(Updated at 2:40 p.m.) The Ballston and East Falls Church Metro stations are among those set to be impacted by a multi-week closure starting in June.
WMATA recently announced that it is planning to shut down a significant portion of the Orange Line during the summer for “system maintenance and modernization.”
Two Arlington stations — Ballston and East Falls Church — will be impacted by the infrastructure projects. The current plan is that only trains going east, towards Virginia Square and D.C., will be available at the Ballston station from June 3 to June 26, while the East Falls Church station will be shuttered during that time period.
The rest of the Orange Line, from West Falls Church through the end of the line at Vienna, will be closed for a longer period of time, from June 3 to July 17.
Elsewhere, there will be ten days of single-tracking from Stadium-Armory to Cheverly stations on the Orange Line and a complete 44-day shutdown from July 22 to Sept. 4 on the Green Line from Fort Totten to Greenbelt.
The reason for the shutdown, WMATA said, is to move forward on “five major projects to improve rail service reliability and modernize rail systems and facilities for customers.”
Those include completing a station roofing project on the Orange Line, replacing 30 miles of four-decade-old and failure-prone steel rails, installing fiber optic cables, modernizing information displays in the downtown stations, and elevator and escalator work at the Dupont station.
“Metro has used the lower ridership months in the summer to advance large maintenance and infrastructure projects with significant customer impacts,” the announcement notes. “By working closely with local jurisdictions, providing extensive free shuttle bus operations, and deploying comprehensive communications and outreach activities, Metro places significant effort to minimize the disruption to customers and the region.”
As for what the “free shuttle bus operations” could mean, county officials told ARLnow that hasn’t been figured out quite yet.
“WMATA will be scheduling coordination meetings with local jurisdictions to develop shuttle plans,” Arlington Dept. of Environmental Services spokeswoman Claudia Pors told ARLnow via email. “As of yet, we haven’t heard from WMATA on their timeline. I don’t expect it to be dissimilar from other temporary station shutdowns.”
Locals have dealt with similar shutdowns. In September, Metro shuttered much of the Yellow Line for bridge and tunnel repairs as well as continuing work on the new Potomac Yard station. The Yellow Line shutdown is expected to continue at least through May, with free shuttles provided for impacted riders.
A major portion of the latest work will be focused on “replacing 40-year-old steel rail that has become significantly more susceptible to rail breaks than rail in any other part of the system.” Metro says that it has been tracking rail breaks and determined the stretch of track between Ballston and Vienna “to be a top priority” for replacement.
The Ballston Metro station averages about 3,500 daily entries on weekdays, which is more than the Clarendon, Courthouse, and Virginia Square stations but below Rosslyn, Crystal City, Pentagon City, and the Pentagon. East Falls Church averages about 1,600 entries.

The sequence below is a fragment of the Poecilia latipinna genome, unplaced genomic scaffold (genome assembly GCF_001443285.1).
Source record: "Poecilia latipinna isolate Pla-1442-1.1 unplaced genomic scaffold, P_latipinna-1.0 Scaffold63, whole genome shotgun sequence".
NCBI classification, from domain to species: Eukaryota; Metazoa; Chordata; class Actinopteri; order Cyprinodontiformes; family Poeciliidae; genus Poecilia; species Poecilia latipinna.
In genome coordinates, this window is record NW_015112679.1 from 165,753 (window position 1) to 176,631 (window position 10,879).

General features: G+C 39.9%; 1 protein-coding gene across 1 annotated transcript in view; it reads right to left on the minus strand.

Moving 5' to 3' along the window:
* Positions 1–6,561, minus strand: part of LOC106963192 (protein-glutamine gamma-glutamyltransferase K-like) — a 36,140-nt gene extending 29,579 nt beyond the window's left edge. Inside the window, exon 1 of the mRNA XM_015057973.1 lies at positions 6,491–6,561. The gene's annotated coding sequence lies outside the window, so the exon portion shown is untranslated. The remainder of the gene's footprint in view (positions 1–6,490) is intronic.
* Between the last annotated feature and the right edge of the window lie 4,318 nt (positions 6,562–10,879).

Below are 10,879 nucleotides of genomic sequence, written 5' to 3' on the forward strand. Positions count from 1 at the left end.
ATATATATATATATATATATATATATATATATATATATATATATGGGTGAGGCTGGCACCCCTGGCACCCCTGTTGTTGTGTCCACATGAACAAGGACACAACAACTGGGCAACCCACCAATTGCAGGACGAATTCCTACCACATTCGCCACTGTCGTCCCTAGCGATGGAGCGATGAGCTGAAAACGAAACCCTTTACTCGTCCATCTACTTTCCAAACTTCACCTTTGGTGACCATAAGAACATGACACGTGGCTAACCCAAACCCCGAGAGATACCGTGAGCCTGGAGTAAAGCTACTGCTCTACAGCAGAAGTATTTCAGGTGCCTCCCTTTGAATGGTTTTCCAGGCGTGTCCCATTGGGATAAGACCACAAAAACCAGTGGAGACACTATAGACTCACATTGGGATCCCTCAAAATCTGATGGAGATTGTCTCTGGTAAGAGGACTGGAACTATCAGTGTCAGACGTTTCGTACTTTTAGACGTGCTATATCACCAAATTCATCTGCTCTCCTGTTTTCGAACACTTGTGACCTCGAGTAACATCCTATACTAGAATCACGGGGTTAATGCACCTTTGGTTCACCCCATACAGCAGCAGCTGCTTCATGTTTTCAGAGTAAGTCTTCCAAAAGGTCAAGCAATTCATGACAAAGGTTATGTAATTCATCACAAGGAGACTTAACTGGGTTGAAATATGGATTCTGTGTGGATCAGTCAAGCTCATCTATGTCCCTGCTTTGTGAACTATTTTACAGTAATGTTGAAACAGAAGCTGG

Ballston is about to get spicier with Hangry Joe’s Hot Chicken Pub & Wings opening next week.
The Nashville-style hot chicken chain plans to open its newest location on Monday (Jan. 30) at 875 N. Randolph Street, a block away from Wilson Blvd and a couple of blocks from the Metro station.
The location is the former home of breakfast and lunch spot Laura Cooks, which closed in July.
ARLnow first reported that Hangry Joe’s was coming to Ballston late last year. It was initially scheduled to open in early December, but it was delayed by several weeks.
The menu mostly consists of spicy fried chicken in sandwich, tender, and nugget form. The website touts its secret chicken recipe as a reason for its success. The location is expected to serve beer and wine as well, having applied for a Virginia ABC license.
The first Hangry Joe’s was opened near Richmond in 2021 by the founder of frozen yogurt purveyor Sweet Frog.
The fast-casual franchise has since expanded rather quickly. While this is the first Arlington location, there are already eleven other locations across Northern Virginia including several in Alexandria and Fairfax County. They’ve all opened within the past year.
Currently, there are plans to open eateries in at least nine other states across the country plus one in Dubai.
With Hangry Joe’s opening, the battle for Ballston’s best hot chicken is heating up with Hot Lola’s in the Ballston Quarter food hall now facing some competition.
Next month, Arlington County will hold a community event to kick off a three-year parking pilot program that prices parking by demand in a few highly trafficked corridors.
The pilot would electronically monitor parking space usage alter parking prices based on the day, time and the number of people competing for a metered parking space along the Rosslyn-Ballston and Crystal City-Pentagon City corridors. It would also give drivers real-time information on spot availability and price.